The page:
One of the largest lemurs in the world is the Silky Sifaka. It is characterised by its long and silky white fur. It is native to north-eastern Madagascar, where is it known by the locals as ‘simpona’. It is also one of the rarest mammals on earth, and it is listed by the International Union for Conservation of Nature as one of the world’s top 25 most critically endangered primates.
Silky Sifakas are almost extinct
The Silky Sifaka is only found within a few protected areas in the north-eastern rainforests of Madagascar. Most of the population can be found at the Anjanaharibe-Sud Special reserve and the Marojejy National Park. Some groups have also been found in the Betaolana Corridor, the Maikra Forest Protected Area, as well as some unprotected forest areas. There is no local taboo against eating this species and therefore it is hunted throughout its range. Other than human hunters, the destruction of its habitat has also led to the decline in the Silky Sifaka’s population. This includes illegal logging of precious woods such as rosewood, slash-and-burn agriculture, and using the trees for fuel wood. Unfortunately, this also occurs in the protected areas of where this large lemur is found.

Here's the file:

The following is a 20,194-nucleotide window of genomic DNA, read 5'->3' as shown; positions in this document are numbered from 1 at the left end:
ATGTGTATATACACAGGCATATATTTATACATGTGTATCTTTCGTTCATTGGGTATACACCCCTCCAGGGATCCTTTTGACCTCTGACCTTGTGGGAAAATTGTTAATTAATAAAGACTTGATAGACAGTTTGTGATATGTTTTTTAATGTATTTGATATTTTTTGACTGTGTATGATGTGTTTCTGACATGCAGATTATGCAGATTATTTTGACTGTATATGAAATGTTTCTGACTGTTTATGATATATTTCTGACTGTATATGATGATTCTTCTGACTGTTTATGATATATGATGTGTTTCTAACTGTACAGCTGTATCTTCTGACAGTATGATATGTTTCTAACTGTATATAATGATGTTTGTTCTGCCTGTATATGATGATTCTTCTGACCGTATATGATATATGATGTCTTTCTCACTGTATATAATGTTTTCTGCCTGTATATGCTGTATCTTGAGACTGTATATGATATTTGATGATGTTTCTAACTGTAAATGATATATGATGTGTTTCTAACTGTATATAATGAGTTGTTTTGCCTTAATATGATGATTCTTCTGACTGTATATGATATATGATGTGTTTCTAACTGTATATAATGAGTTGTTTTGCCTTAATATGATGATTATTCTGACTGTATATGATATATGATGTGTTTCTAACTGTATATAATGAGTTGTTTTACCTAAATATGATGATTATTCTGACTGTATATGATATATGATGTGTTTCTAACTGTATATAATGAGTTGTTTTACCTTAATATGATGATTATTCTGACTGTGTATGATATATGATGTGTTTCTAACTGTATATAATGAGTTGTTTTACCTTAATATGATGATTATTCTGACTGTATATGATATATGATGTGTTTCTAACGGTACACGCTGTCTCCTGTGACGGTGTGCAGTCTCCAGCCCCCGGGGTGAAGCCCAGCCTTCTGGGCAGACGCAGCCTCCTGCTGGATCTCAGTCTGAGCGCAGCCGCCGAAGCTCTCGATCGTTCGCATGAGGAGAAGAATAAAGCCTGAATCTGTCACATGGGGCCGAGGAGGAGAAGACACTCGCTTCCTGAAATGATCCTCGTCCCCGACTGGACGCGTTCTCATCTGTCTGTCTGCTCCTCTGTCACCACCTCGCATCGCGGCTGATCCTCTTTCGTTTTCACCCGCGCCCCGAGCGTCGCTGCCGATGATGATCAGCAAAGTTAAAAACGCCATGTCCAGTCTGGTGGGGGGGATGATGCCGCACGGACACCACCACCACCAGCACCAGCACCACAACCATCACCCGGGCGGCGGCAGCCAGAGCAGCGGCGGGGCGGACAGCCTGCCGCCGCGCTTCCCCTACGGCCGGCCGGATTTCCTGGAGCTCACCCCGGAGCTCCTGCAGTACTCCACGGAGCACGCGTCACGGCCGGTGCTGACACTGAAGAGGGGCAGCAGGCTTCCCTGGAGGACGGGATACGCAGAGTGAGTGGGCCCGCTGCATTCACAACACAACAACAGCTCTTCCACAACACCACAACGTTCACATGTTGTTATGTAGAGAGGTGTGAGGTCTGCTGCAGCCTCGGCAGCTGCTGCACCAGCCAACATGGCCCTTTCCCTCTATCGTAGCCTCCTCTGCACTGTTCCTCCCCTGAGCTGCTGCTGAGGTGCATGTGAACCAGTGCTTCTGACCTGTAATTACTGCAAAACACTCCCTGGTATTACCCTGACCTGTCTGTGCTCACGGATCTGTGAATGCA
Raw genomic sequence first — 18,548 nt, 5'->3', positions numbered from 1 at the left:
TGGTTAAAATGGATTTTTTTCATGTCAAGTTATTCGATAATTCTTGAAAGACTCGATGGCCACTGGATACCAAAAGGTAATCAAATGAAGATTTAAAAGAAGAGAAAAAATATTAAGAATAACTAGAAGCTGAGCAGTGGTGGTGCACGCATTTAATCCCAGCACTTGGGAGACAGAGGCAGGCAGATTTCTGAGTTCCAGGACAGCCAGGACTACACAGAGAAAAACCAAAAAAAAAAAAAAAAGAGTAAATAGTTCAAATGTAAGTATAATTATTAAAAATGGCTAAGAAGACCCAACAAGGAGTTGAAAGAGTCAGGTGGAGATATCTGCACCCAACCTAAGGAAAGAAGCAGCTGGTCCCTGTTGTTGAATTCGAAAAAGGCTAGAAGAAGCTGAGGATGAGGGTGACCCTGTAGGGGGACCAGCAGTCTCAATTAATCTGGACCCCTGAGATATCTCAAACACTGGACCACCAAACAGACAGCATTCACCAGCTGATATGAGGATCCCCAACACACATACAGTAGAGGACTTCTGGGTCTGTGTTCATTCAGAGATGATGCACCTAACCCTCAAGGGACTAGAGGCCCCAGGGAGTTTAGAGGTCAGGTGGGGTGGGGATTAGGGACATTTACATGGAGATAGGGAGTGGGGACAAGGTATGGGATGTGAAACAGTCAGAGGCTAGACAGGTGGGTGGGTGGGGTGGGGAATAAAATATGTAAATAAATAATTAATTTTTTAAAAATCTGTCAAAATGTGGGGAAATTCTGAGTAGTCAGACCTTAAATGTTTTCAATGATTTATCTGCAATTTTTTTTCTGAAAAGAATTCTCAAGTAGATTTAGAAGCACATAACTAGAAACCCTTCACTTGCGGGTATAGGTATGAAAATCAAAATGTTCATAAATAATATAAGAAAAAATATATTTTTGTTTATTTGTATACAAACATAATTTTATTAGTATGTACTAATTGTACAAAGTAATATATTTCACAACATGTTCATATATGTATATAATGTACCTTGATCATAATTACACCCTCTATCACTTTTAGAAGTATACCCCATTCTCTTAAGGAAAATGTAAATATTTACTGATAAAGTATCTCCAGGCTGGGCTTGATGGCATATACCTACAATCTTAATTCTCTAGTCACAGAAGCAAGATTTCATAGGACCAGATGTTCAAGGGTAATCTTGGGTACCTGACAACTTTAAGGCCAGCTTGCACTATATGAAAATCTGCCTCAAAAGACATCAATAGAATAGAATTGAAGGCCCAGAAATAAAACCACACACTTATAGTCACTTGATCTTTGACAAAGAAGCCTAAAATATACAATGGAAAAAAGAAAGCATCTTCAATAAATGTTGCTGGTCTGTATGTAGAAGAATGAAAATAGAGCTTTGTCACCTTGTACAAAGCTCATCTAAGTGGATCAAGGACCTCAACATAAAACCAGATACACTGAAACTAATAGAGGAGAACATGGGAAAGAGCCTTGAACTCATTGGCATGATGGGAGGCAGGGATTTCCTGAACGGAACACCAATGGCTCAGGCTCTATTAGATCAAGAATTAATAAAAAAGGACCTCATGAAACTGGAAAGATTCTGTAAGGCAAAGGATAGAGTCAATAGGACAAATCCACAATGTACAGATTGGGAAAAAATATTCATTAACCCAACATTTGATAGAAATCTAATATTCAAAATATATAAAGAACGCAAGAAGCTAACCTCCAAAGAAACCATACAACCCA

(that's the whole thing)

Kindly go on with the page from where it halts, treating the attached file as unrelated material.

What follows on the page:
As mentioned above, the Silky Sifaka is one of the larger sifaka species. It has a head to body length of about 48 to 54 cm. Its tail is about 45 to 51 cm long. This gives this creature a total length of about 93 to 105 cm. It weighs about 5 to 6.5 kilograms. The Silky Sifaka has long, white fur which has a silky texture. However, not all individuals in this species are completely white, as some have black or silver-grey tints on their limbs, back, and crown. The base of the tail can be yellow. Its face and ears are hairless, and its skin is a mixture of black and pink, or completely black or completely pink. Their eyes are a deep orange-red. Its physical appearance is quite distinctive particularly in its range, so it is easily spotted even by amateurs.
The Silky Sifaka has a variable social structure. It lives in groups of between 2 to 9 individuals. Although it spends most of the time resting or feeding, it does devote plenty of time to social behaviour such as grooming, playing, and travelling. Females tend to take priority over males when feeding. They eat mostly seeds and leaves, but they also eat flowers and fruits. They have also been known to eat soil on occasion.
This animal is a seasonal breeder. It only mates once a year during the start of the rainy season. Like other sifaka species, it is common to have non-maternal infant care. Groups of all ages and sexes will play, groom, and sometimes even carry and nurse infants that are not their own.
The Silky Sifakas’ vocal calls consist of a moderate vocal repertoire which consists of only 7 calls. It relies on scent for communication. Males will usually leave a scent mark on top of other scent marks made by group members, particularly female members. Male Silky Sifakas will also gouge trees with their toothcomb prior to chest scent marking. These chest marking results in males have brown-stained chests. This is the only visible trait that can be used to distinguish between adult male and female Silky Sifakas.